“The second dose of the vaccine remains effective when given up to 12 weeks after the first dose, and should be given towards the end of this 12 week period. While you will need two doses of the vaccine to get the best long-term protection from the virus, you will still have a significant level of protection at 22 days after you received the first dose. The new guidance will also help ensure that as many people as possible benefit from the first dose of the vaccine as soon as possible. Please be reassured that there are no safety concerns in the new guidance, and it will not impact on how effective the vaccination is in protecting you from Covid-19 once the course is complete.”
Due to the tight timings involved, Lincolnshire CCG and Primary Care Network agreed to honour vaccination bookings for patients aged over 80 years at The Meres Leisure Centre in Grantham last Tuesday, but those with appointments booked for a second dose on January 6 and 7 would be contacted and advised that their appointment will be taking place at a later date and a new appointment given.
The practice said: “We fully appreciate that this may cause concern for our patients and would advise that if you require further information regarding the vaccine, you visit www.nhs.uk/covid-vaccination .”
Council leaders have highlighted their concerns to Health Secretary Matt Hancock about the “lack of transparency” over vaccination rollout for the county.
Following a meeting of Lincolnshire Outbreak Engagement Board (LOEB), the Leaders of the county council and district councils sent a joint letter to Mr Hancock about the lack of information from the NHS on local delivery plans for the Covid vaccines.
The letter from Coun Martin Hill, Leader of Lincolnshire County Council and chairman of LOEB, said they were impressed by the proactive work of local NHS colleagues with the early delivery of vaccines to the local population.
He said they were keen to help with local messages of support and clarification, but this is being constrained by “national edicts” which are apparently preventing local managers from sharing details of their local delivery plans.
Coun Hill said: “There will be an understandable demand from the public to understand when and where they can expect their vaccinations and to attempt to cover the plans in a veil of secrecy makes no sense to them or us and will only undermine confidence and patience locally.
“I think everyone understands that plans can change and delivery sometimes fall short of expectation, but the answer surely must be clarity and transparency so the public at least understand the challenges and ambition and will then be supportive and understanding.”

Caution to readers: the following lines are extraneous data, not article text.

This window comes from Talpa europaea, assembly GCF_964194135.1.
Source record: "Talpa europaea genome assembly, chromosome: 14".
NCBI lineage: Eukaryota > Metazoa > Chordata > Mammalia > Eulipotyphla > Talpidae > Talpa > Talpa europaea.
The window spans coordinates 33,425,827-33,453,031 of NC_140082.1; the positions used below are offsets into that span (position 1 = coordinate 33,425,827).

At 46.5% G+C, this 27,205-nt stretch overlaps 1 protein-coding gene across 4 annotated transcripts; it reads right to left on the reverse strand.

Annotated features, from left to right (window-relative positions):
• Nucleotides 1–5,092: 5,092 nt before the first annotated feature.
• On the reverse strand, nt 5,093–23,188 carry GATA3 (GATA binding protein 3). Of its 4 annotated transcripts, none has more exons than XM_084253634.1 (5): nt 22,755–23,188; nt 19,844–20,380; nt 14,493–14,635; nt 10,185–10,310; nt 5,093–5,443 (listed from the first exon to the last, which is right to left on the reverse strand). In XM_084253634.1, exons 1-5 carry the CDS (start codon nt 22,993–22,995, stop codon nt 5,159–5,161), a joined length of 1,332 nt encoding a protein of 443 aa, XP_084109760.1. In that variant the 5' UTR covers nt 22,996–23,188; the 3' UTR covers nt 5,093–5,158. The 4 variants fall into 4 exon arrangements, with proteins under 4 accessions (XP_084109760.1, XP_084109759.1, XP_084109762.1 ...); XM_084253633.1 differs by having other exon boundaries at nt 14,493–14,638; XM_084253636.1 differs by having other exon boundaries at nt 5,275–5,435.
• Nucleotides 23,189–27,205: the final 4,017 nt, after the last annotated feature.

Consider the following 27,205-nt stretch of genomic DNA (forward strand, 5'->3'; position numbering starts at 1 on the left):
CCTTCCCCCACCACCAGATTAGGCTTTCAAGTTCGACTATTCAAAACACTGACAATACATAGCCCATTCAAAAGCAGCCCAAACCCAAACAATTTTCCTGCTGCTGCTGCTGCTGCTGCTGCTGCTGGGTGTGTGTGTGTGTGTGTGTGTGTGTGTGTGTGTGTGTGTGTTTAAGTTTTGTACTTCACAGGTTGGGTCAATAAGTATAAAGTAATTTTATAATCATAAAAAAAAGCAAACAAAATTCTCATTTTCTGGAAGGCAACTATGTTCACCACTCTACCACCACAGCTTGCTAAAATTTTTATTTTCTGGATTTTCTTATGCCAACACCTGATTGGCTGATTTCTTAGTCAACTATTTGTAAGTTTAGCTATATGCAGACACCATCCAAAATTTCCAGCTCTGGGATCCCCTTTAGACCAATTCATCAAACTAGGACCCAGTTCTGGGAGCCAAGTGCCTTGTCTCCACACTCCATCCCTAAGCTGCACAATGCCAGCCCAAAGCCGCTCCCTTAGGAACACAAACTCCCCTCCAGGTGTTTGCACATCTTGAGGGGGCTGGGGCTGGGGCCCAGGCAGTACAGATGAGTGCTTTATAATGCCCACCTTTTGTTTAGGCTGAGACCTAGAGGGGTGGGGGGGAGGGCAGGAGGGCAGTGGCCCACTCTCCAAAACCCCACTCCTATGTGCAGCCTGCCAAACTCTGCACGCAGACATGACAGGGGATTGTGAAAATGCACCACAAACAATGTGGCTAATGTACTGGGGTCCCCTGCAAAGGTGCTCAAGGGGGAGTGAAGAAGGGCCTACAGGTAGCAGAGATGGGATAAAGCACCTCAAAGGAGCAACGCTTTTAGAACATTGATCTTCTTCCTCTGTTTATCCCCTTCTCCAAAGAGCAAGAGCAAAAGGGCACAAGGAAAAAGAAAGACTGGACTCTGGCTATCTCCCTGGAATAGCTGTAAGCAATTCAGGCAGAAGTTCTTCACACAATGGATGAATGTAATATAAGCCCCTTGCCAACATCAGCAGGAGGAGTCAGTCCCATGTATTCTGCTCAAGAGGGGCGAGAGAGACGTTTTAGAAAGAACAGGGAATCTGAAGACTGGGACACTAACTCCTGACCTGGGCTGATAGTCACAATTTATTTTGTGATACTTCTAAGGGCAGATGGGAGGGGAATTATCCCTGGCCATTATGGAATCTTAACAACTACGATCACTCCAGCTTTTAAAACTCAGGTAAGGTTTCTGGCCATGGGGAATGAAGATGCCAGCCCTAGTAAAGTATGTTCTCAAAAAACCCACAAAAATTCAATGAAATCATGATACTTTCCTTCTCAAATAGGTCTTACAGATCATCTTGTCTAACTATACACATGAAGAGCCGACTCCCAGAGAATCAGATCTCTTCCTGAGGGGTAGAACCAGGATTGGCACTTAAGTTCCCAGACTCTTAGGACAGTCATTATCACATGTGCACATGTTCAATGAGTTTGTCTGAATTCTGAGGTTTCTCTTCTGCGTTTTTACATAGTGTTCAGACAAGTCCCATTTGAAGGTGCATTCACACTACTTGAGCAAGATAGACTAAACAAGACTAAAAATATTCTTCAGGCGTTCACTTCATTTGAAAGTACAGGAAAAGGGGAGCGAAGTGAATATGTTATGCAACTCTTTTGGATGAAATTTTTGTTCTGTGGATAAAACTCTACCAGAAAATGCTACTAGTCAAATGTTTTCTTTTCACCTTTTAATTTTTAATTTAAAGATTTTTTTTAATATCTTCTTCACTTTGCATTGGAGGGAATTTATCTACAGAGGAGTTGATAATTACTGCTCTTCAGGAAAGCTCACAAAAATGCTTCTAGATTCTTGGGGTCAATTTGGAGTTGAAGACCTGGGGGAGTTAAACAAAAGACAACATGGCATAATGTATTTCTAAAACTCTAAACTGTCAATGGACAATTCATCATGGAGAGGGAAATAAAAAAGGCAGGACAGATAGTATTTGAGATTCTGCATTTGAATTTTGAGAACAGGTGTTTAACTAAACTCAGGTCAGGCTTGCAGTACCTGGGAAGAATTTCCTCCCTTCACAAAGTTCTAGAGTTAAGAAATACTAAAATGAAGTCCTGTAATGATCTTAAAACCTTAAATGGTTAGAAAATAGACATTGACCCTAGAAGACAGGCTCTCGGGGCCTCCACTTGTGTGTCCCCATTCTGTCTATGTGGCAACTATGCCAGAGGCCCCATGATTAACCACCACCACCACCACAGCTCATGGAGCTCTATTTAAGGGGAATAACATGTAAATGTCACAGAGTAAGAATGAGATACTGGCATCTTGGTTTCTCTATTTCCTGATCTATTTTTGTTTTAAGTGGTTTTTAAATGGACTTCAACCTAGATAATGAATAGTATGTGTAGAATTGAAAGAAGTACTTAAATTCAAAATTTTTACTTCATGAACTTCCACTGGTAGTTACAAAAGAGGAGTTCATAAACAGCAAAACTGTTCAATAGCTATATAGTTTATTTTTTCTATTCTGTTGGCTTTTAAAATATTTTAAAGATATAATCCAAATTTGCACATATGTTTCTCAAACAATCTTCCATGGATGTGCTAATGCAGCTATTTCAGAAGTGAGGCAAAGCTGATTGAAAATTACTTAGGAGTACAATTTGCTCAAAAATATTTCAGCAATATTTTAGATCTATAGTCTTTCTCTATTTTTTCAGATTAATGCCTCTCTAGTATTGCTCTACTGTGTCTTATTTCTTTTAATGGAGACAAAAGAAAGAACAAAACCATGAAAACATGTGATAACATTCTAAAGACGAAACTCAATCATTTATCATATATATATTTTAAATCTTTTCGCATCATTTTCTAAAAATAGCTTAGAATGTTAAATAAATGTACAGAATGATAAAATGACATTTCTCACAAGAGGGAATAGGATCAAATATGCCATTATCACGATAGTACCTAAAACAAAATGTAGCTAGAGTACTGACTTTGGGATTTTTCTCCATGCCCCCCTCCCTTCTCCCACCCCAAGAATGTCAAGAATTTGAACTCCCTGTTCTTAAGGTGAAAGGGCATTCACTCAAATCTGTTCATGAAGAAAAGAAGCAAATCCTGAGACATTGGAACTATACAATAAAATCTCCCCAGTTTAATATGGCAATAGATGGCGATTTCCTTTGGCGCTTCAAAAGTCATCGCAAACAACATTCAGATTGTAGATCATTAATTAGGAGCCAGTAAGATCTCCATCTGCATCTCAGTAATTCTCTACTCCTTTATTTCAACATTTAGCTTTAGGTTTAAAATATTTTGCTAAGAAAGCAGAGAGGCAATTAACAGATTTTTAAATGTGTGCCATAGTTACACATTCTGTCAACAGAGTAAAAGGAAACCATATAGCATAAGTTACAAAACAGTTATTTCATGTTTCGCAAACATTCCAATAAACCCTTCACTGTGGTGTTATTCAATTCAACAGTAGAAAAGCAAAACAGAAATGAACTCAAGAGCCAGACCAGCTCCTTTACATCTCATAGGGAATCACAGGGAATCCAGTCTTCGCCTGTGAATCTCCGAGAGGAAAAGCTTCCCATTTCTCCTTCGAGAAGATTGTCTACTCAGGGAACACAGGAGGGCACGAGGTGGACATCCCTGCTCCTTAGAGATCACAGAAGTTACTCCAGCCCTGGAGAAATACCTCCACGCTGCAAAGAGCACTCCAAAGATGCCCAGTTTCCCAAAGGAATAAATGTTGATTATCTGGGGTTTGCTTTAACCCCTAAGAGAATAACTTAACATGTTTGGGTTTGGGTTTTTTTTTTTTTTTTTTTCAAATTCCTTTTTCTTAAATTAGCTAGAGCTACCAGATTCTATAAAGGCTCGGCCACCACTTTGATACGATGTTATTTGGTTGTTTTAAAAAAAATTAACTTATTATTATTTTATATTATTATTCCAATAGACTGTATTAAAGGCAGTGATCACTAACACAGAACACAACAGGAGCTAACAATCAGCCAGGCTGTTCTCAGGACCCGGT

The government said that hundreds of new sites will be coming next week as part of their plans to give 13 million of the UK’s most vulnerable the jab by mid-February.
Prime Minister Boris Johnson said he wanted every resident to have a vaccination hub within 10 miles by January 15.
The county’s infection rate has been consistently between 250-300 per 100,000 people over the past two weeks and bosses say it could go either way in the near future, depending how people behave.
Government bosses are telling public health officials that although the public is behaving better than the November lockdown, they’re not as well behaved as the March one.
“You’ve just got to look at other places how quickly London are parts of the South East accelerated,” said Lincolnshire County Council’s director for public health Derek Ward.
Labour leader Keir Starmer has committed the Labour Party to a ‘national effort’ to roll out the Coronavirus vaccine across Britain, as the party launches the Let’s Vaccinate Britain Campaign alongside the Trades Union Congress and the Daily Mirror.
The Labour Leader has joined with union chief Frances O’Grady to issue a rallying cry for hundreds of thousands of Labour members and millions of trade unionists to be “getting involved, volunteering and helping out in every village, town and city.”
Labour’s Shadow Public Health Minister and Nottingham North MP Alex Norris said: “We have seen shocking figures in recent weeks on Covid cases, and sadly deaths. We are already facing the worst death toll in Europe.
“We now, thanks to our incredible scientists, have a light at the end of the tunnel. The vaccine must be rolled out in a swift and safe manner.”